And the end-to-end definition does not even stop at the corporate walls. “Understanding how our software component supplies from Agile Release Trains matched our customers’ expectations required also understanding of the entire supply chain from core development to system integration and to the customer interface with its distinct agile flavor” stated Martin Hurich and Matthias Burger, Vice President and Director from Bosch GmbH respectively. “Managing that Agile Supply Chain is key to delivering a quality product both on-time and on-cost.” And while we’re spanning between companies, let’s not forget the customer in that end-to-end definition. One speaker pointed out the main challenge when co-developing with the customer is creating a suitable, Agile cooperation strategy. The handoffs between Product Backlogs must be coordinated and smooth for the end-to-end development to work efficiently.

End-to-end takes a lot of strategic thinking and coordination.

“The Importants”

Functional Safety and Quality are obviously important, but not always urgent since many times “the urgents” are the feature that’s highly desired for the next release. However, project managing the balance between the importants and the urgents while making sure the documentation desired by standards (e.g. Automotive SPICE, ISO 26262) meets the needs of Quality Assurance, General Counsel and other stakeholders is crucial. The team believes they’ll get to it after this milestone, but never catches up. In the end, these aren’t mutually exclusive goals or processes. “The application of Agile methods is not conflicting with safety requirements; [in fact] it can be beneficial,” says Steffen Kuhn, the Head of Consulting at Elektrobit Automotive GmbH. “By integrating functional safety directly into the development iterations, this important work will not be postponed or forgotten. The impact of safety on architecture and requirements will be addressed in an early phase, which avoids unnecessary rework.”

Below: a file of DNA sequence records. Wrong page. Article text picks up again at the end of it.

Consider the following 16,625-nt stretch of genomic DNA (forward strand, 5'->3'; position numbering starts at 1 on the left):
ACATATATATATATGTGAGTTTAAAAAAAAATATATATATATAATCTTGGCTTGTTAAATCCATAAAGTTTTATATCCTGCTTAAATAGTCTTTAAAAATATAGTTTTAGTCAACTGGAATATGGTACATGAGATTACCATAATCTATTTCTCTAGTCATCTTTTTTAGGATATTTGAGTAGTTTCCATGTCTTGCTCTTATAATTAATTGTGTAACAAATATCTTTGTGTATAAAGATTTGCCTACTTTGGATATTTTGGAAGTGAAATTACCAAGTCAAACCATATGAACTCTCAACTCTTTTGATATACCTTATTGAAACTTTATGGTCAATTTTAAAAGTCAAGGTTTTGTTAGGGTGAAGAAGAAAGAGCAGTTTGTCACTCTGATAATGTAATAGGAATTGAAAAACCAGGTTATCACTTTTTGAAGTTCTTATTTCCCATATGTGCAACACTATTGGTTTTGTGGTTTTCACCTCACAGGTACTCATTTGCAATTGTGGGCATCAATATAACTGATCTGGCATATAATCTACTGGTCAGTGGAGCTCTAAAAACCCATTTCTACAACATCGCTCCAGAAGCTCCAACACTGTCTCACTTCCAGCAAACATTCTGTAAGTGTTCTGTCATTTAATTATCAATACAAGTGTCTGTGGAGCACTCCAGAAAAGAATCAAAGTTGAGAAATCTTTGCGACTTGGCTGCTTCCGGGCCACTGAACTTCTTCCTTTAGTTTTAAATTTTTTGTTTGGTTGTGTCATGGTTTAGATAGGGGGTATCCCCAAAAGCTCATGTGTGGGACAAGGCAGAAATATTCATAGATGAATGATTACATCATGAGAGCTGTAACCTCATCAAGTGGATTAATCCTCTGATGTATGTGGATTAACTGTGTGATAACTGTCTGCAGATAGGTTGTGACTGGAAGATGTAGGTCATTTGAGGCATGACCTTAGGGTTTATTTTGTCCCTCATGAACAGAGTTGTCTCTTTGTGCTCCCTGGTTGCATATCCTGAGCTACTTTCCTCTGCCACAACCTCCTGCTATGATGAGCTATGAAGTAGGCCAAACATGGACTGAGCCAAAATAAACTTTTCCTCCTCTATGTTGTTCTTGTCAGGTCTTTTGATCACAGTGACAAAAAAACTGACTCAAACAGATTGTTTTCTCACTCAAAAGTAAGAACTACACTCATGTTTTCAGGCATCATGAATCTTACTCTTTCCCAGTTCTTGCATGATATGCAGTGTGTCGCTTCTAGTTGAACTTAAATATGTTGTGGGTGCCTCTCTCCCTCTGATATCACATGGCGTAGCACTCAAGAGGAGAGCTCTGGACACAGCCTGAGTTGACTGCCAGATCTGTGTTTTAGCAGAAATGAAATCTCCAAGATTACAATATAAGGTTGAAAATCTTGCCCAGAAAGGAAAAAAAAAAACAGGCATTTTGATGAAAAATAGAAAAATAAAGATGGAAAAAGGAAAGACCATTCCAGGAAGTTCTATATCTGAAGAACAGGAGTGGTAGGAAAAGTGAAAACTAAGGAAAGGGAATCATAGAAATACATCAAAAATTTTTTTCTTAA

One possible strategy to address some of “the importants” is automation: combine the specification with code as to automatically check and translate low-level specifications into test and code in such a way that any change requests can automatically be tested for impact analyses. Therein, the team may dramatically lower the workload for requirements engineering, quality assurance and test coverage confirmation. One speaker stated that such a strategy was a great enabler for his organization and created one of those coveted situations of lower cost, lower speed and higher quality.

Assessing Agile Health

Suppliers know what customers want to hear, and typically that involves saying they’re Agile when maybe all they know are a few buzzwords. It’s gotten so bad that the United States Department of Defense actually published a document entitled, “Detecting Agile BS” which provides a guideline to project leaders and purchasing on tactics used to feign Agile. The confusion is understandable, though, since the original Manifesto was intentionally malleable to allow for continuous improvement. In fact, Phillip Diebold from Bagilstein GmbH and Jan Hendrik Koch of IAV GmbH even stated, “There is no one-size-fits-all Agile solution; especially process or method-wise, except living a common Agile culture in the team.”

Now, though, manufacturers and Automotive SPICE Assessors need to understand, “What is healthy Agile” in a way that’s consistent and thorough. “We are simply trying to define collaboration models with practical explanations and use cases so people can understand,” explained Stefan Weber of Continental AG and Michael Huebler of BMW Group. “Agile working modes are state of the art now within companies that develop software-driven products, so it totally makes sense to also collaborate like this across company borders.“

The VDA group is attempting to finalize and publish a VDA recommendation by the end of the year. “The Yellow Print was released in May, and we are hoping to have Red Print in the coming months.”

Understanding what is considered healthy and then assessing the health is the only way to get past the now infamous “Agile BS”.